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[author unnamed]

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“Our deeds, our feelings, our thoughts, and our sensations just happen of themselves, as the rain falls and the water flows along the valley. I am neither a passive and helpless witness to whom they happen, nor an active doer and thinker who causes and controls them.  “I” is simply the idea of myself, a thought among thoughts. Taken seriously it gives the illusion of being something apart from nature, a subject reviewing objects. But if the subject is an illusion, the objects are no longer mere objects. Inside the skull and the skin as well as outside, there is simply the stream flowing along of itself. [emphasis mine] The bones flow too, and their inner texture has the same patterns as moving liquid. In nature there  are neither masters nor slaves.”

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‘In Buddhism

pahposessness is fundamental’

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purpose-lessness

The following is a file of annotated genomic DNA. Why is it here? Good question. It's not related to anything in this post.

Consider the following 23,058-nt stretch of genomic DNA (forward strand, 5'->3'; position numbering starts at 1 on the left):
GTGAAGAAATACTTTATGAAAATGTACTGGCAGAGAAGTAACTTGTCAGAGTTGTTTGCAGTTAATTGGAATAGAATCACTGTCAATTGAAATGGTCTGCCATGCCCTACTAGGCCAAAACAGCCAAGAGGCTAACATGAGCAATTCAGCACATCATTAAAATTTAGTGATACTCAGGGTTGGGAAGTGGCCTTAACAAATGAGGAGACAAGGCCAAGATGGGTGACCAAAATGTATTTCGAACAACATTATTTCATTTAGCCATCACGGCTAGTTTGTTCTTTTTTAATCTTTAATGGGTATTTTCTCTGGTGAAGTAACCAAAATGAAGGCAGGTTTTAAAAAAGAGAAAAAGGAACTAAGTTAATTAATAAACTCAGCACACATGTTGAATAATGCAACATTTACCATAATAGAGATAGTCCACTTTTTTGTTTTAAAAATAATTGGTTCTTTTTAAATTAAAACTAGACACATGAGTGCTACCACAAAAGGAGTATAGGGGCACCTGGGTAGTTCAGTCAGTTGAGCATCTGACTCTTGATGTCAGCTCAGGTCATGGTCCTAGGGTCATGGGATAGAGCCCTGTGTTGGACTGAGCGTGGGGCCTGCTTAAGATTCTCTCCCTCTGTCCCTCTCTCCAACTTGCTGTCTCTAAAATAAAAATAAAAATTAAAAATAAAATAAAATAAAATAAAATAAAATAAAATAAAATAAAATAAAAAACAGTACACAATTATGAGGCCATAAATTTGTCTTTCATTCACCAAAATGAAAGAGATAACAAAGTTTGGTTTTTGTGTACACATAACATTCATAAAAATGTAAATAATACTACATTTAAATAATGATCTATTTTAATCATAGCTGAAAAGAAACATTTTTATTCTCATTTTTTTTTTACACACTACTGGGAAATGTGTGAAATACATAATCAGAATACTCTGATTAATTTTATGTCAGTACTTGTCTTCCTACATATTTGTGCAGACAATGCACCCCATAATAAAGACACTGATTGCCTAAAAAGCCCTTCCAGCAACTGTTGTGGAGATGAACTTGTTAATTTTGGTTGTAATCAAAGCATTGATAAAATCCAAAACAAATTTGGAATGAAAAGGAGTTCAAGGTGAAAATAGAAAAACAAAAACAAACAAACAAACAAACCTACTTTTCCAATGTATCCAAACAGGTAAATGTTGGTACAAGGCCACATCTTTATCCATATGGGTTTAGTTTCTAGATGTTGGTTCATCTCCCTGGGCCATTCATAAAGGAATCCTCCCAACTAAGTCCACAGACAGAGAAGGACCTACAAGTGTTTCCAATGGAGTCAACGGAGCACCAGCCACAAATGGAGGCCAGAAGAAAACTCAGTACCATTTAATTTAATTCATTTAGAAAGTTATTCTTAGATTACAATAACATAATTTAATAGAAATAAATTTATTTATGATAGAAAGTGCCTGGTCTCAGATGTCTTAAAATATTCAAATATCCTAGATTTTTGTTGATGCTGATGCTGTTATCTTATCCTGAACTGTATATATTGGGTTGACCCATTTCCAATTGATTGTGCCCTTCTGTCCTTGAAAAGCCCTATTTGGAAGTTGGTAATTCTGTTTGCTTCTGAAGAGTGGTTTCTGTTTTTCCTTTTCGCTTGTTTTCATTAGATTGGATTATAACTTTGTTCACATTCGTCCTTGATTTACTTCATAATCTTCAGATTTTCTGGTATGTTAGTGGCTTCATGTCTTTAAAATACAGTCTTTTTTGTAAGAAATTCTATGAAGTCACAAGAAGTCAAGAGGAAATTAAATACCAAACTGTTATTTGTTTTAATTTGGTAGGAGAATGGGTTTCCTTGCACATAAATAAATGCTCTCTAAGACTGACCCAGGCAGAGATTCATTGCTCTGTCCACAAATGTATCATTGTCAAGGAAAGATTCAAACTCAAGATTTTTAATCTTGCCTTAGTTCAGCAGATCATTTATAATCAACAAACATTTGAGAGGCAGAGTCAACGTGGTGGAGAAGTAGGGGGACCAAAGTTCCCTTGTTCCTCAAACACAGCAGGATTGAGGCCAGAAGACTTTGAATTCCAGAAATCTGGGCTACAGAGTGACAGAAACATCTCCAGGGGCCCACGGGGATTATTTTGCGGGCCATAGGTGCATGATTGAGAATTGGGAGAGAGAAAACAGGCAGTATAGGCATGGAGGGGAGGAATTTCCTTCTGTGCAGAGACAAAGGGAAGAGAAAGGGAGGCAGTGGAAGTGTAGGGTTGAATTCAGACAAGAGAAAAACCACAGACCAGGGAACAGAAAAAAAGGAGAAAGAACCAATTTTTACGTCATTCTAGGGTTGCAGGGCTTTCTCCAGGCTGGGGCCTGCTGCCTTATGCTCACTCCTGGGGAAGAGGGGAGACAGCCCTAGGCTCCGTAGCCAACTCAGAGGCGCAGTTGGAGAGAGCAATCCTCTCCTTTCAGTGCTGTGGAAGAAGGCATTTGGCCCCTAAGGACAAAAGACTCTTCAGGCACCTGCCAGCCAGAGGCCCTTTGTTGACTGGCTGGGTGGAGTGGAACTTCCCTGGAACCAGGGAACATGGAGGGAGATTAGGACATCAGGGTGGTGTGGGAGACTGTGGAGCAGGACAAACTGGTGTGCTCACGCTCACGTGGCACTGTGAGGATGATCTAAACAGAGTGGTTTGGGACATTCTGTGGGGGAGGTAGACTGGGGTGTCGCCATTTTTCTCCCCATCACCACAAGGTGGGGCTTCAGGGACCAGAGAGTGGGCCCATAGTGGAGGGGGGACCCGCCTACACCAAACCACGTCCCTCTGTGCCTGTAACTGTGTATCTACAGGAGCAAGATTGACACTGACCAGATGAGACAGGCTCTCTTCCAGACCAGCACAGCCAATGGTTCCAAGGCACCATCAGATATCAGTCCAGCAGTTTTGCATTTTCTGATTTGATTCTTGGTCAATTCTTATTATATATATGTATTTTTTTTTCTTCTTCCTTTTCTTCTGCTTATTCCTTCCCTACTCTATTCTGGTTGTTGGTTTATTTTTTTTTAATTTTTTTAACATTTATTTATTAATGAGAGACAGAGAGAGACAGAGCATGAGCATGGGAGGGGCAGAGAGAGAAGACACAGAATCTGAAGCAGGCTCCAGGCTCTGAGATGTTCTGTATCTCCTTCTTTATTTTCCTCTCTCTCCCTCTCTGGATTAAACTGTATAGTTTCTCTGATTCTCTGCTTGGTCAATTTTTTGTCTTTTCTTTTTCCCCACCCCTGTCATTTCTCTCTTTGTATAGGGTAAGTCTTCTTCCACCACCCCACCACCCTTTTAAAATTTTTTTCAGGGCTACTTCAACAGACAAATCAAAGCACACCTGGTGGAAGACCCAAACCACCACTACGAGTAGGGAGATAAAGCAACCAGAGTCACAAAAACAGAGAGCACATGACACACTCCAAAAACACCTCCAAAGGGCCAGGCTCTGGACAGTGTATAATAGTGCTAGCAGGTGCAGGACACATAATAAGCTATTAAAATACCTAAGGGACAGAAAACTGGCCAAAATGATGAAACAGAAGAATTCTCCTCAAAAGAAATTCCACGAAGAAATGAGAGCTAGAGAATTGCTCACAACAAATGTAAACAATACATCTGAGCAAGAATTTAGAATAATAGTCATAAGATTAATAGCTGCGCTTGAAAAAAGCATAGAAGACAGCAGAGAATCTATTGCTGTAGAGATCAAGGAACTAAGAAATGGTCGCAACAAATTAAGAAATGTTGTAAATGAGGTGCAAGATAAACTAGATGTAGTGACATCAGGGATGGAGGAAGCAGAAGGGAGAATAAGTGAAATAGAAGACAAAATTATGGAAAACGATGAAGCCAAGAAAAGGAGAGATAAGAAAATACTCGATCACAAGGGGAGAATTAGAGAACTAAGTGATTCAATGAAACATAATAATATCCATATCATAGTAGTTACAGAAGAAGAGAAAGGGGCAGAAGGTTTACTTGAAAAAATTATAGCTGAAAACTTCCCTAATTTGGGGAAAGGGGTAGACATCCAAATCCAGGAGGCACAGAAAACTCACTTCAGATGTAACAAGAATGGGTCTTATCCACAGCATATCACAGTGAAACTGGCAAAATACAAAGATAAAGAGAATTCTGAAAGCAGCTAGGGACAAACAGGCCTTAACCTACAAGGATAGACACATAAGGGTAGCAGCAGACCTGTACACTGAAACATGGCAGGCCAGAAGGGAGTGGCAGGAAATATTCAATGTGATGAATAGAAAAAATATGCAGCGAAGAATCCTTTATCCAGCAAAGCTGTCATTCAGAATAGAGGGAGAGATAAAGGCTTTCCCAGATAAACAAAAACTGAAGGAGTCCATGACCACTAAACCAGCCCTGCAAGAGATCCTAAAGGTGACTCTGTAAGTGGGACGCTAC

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The material on this site is for informational purposes only.

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It is not legal for me to provide medical advice without an examination.

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It is not a substitute for medical advice, diagnosis or treatment provided by a qualified health care provider.

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Comments are welcome.

This site is not for email, not for medical questions, and not for appointments.

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For My Home Page, click here:  Welcome to my Weblog on Pain Management!

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Please IGNORE THE ADS BELOW. They are not from me.

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Reality. All are aiming at one center, there is only this present


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Alan Watts, a philosopher and poet,  had already published 20 books on this the Infinite Self, from the standpoint of Christianity, several Eastern religions, psychology and psychiatry. From any perspective it is like a hub with one center. This is the highest teaching of all paths. From the Prologue to his 1972 autobiography: